Senior management must be on board and be willing to lead by example. Too many leaders say yes we need this but then want exceptions and/or are not will to follow through with support.

Mark Grysiuk Records and Information Management Consulting

Yeah, I hate that PIPEDA clause ;). It’s the RM equivalent of “how long is a piece of string”. Gold standard example of meaningless drivel cemented into law….


I loved that question got so much traction!

Its funny that you posted this,right as I was publishing a blog on this very thing: Specifically, because the generation of information and records is faster than it has ever been! Forever is not a practical option in this environment!

The Importance Of A Retention Schedule
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The Importance Of A Retention Schedule
So many businesses have a “we keep everything forever” policy. This isn’t sustainable or practical in a digital world. The impact of automated data

Deau Information Services Company, Inc.

Yes, it’s interesting that so many responses were received!
Looking back over the thread once more, I still think we captured the reasons for not keeping everything forever as:
-hard cost (financial)
-soft costs (staff time to retrieve, maintenance of private storage, undermining confidence in organizational systems)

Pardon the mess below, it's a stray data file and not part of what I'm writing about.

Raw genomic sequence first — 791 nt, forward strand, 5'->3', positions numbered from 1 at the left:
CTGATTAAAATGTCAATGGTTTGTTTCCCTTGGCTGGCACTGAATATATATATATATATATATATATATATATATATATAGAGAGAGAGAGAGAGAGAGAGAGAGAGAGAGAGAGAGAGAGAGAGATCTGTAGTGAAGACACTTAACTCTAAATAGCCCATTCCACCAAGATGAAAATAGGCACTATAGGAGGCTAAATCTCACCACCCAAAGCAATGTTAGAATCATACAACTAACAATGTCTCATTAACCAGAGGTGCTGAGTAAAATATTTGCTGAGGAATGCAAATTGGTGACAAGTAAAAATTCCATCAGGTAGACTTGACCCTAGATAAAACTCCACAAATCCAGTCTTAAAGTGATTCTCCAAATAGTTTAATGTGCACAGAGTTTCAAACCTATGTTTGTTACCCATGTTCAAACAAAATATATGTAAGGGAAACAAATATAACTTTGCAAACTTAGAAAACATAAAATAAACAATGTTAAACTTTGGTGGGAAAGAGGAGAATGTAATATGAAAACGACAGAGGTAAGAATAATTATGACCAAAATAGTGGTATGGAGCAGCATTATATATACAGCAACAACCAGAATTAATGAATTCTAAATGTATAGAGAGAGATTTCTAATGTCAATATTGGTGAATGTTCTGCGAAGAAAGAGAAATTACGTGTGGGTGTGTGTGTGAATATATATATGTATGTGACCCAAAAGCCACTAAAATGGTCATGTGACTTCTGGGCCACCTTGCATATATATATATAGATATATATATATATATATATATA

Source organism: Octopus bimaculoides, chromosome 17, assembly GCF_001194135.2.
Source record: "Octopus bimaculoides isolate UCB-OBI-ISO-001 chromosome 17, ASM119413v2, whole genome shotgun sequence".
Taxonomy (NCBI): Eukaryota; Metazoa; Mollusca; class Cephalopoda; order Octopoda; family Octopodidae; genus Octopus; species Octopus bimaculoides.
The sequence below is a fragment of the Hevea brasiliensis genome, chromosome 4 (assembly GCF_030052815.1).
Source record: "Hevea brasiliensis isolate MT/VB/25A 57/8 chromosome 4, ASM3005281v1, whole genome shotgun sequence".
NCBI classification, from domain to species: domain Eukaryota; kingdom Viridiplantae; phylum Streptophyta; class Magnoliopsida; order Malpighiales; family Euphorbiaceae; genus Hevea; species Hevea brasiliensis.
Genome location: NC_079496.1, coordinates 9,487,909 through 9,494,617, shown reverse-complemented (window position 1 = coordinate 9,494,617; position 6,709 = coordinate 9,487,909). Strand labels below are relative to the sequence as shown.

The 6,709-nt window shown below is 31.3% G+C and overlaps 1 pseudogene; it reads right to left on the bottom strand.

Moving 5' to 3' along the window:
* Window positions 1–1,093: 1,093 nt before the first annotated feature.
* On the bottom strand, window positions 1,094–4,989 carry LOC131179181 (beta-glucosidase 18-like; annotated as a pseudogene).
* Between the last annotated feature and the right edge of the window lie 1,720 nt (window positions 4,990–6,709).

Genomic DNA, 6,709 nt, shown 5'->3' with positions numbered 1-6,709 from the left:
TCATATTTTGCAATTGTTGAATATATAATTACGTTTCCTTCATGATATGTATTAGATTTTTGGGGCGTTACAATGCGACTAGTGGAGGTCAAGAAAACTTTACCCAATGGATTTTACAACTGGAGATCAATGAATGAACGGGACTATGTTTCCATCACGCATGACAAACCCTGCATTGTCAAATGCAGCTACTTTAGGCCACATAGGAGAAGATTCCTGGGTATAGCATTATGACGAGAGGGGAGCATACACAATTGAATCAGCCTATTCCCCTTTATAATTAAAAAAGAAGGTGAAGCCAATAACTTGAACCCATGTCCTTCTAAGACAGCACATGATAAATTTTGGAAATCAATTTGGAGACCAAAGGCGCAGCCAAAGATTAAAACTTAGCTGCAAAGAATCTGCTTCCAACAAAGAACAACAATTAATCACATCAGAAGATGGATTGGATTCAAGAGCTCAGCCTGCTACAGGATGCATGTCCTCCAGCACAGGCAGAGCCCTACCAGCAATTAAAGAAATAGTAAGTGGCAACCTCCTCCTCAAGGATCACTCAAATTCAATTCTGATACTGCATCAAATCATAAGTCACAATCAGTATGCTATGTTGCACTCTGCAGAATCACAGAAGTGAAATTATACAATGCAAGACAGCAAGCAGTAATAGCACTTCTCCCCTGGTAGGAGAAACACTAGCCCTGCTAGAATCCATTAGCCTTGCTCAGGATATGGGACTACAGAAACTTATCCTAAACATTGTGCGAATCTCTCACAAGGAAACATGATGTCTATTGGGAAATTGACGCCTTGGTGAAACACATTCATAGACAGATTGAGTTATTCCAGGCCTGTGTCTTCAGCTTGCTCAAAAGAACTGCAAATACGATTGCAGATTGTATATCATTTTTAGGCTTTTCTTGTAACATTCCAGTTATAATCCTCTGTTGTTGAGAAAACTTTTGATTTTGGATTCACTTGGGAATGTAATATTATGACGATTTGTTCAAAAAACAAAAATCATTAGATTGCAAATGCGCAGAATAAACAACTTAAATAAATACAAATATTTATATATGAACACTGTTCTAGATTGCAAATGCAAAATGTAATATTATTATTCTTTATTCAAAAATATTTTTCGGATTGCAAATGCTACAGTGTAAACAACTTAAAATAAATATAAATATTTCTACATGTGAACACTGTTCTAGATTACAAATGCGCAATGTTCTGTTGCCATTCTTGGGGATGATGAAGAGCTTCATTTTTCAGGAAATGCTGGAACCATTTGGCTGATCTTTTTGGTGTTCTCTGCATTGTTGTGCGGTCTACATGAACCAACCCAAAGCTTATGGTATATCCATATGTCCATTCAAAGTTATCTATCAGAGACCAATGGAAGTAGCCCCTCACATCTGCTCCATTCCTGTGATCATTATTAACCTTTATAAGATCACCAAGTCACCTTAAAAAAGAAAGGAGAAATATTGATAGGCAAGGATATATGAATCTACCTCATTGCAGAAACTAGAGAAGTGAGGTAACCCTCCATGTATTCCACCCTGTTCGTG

-risk (legal risk from being sued, and reputational risk from breaches)
-compliance requirements (specific to an industry, from national law or regulations, or general/cross-cutting compliance requirements like GDPR).

Among these factors, it is the hard cost that I actually still feel I don’t fully understand: are there numbers available for HOW MUCH the cost of storage increases with, say, each additional gigabyte of content?

Clearly, the answer is NOT computed based on the costs of hard disk space; since we are discussing enterprise storage, there are also IT costs for time to configure storage and integrate it into organizational repositories, set up backup, and so forth. These may be simplified by using cloud storage, but I’m assuming these are still more than just additional hard disk space.


Hi Eric –
Plenty of information exists regarding cost trends for managed storage. I won’t repeat that here.

The key point is that information theory requires that storage costs cannot be zero. Prices can be, but that’s called marketing!

As long as storage costs are above zero, and the value of the information being stored is zero (or less than zero in the case of items that have no business value and could contain legal liabilities), it makes sense to dispose of information when it’s legally permissible to do so.

Unless someone is actually paying you to store your stuff, and indemnifying you against any legal risks associated with storage of outdated content, then an economic and legal motivation to disposition content that is legally eligible exists.

There are some great videos of hoarders in their houses on YouTube. Perhaps those could be useful in helping to motivate your users to let go of the old.

Good luck!